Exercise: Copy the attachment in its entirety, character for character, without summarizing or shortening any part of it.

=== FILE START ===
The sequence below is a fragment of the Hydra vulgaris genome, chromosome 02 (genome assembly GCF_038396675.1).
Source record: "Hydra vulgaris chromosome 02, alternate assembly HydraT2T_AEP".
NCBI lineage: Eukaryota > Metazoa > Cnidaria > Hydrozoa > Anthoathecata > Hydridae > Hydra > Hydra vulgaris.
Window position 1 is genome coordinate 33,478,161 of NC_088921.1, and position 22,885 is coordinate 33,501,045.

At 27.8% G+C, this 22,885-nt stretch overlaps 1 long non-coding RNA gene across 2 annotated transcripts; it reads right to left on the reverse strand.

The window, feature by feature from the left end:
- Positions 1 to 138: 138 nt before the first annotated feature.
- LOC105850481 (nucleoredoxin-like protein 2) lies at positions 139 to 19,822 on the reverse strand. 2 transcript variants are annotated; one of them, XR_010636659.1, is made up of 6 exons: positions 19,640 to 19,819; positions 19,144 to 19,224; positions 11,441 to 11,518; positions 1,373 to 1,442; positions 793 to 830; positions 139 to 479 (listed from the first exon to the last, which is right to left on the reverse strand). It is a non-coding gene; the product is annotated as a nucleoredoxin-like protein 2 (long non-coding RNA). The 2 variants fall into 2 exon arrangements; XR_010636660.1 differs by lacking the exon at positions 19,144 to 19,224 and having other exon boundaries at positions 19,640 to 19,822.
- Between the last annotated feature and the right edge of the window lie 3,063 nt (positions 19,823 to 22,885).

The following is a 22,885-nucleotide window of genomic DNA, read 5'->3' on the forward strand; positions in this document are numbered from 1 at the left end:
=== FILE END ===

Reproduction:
The sequence below is a fragment of the Hydra vulgaris genome, chromosome 02 (genome assembly GCF_038396675.1).
Source record: "Hydra vulgaris chromosome 02, alternate assembly HydraT2T_AEP".
NCBI lineage: Eukaryota > Metazoa > Cnidaria > Hydrozoa > Anthoathecata > Hydridae > Hydra > Hydra vulgaris.
Window position 1 is genome coordinate 33,478,161 of NC_088921.1, and position 22,885 is coordinate 33,501,045.

At 27.8% G+C, this 22,885-nt stretch overlaps 1 long non-coding RNA gene across 2 annotated transcripts; it reads right to left on the reverse strand.

The window, feature by feature from the left end:
- Positions 1 to 138: 138 nt before the first annotated feature.
- LOC105850481 (nucleoredoxin-like protein 2) lies at positions 139 to 19,822 on the reverse strand. 2 transcript variants are annotated; one of them, XR_010636659.1, is made up of 6 exons: positions 19,640 to 19,819; positions 19,144 to 19,224; positions 11,441 to 11,518; positions 1,373 to 1,442; positions 793 to 830; positions 139 to 479 (listed from the first exon to the last, which is right to left on the reverse strand). It is a non-coding gene; the product is annotated as a nucleoredoxin-like protein 2 (long non-coding RNA). The 2 variants fall into 2 exon arrangements; XR_010636660.1 differs by lacking the exon at positions 19,144 to 19,224 and having other exon boundaries at positions 19,640 to 19,822.
- Between the last annotated feature and the right edge of the window lie 3,063 nt (positions 19,823 to 22,885).

The following is a 22,885-nucleotide window of genomic DNA, read 5'->3' on the forward strand; positions in this document are numbered from 1 at the left end: